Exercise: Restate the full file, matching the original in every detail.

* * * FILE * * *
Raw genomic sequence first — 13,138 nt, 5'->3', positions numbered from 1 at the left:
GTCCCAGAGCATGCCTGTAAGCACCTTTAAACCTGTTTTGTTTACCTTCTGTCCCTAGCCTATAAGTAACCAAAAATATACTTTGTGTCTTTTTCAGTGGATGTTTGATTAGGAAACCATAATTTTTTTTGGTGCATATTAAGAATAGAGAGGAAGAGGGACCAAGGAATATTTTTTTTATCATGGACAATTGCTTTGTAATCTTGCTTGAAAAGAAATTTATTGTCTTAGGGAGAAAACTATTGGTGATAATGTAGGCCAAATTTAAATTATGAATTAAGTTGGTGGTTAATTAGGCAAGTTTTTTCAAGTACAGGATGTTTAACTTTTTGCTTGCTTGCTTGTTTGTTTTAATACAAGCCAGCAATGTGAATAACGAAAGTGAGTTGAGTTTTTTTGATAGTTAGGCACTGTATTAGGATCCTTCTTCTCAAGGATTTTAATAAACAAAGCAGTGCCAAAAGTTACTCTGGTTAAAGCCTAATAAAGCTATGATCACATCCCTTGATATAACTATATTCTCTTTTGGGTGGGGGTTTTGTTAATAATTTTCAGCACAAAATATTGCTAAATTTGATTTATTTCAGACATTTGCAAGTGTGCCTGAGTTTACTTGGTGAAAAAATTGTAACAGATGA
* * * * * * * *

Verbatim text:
Raw genomic sequence first — 13,138 nt, 5'->3', positions numbered from 1 at the left:
GTCCCAGAGCATGCCTGTAAGCACCTTTAAACCTGTTTTGTTTACCTTCTGTCCCTAGCCTATAAGTAACCAAAAATATACTTTGTGTCTTTTTCAGTGGATGTTTGATTAGGAAACCATAATTTTTTTTGGTGCATATTAAGAATAGAGAGGAAGAGGGACCAAGGAATATTTTTTTTATCATGGACAATTGCTTTGTAATCTTGCTTGAAAAGAAATTTATTGTCTTAGGGAGAAAACTATTGGTGATAATGTAGGCCAAATTTAAATTATGAATTAAGTTGGTGGTTAATTAGGCAAGTTTTTTCAAGTACAGGATGTTTAACTTTTTGCTTGCTTGCTTGTTTGTTTTAATACAAGCCAGCAATGTGAATAACGAAAGTGAGTTGAGTTTTTTTGATAGTTAGGCACTGTATTAGGATCCTTCTTCTCAAGGATTTTAATAAACAAAGCAGTGCCAAAAGTTACTCTGGTTAAAGCCTAATAAAGCTATGATCACATCCCTTGATATAACTATATTCTCTTTTGGGTGGGGGTTTTGTTAATAATTTTCAGCACAAAATATTGCTAAATTTGATTTATTTCAGACATTTGCAAGTGTGCCTGAGTTTACTTGGTGAAAAAATTGTAACAGATGA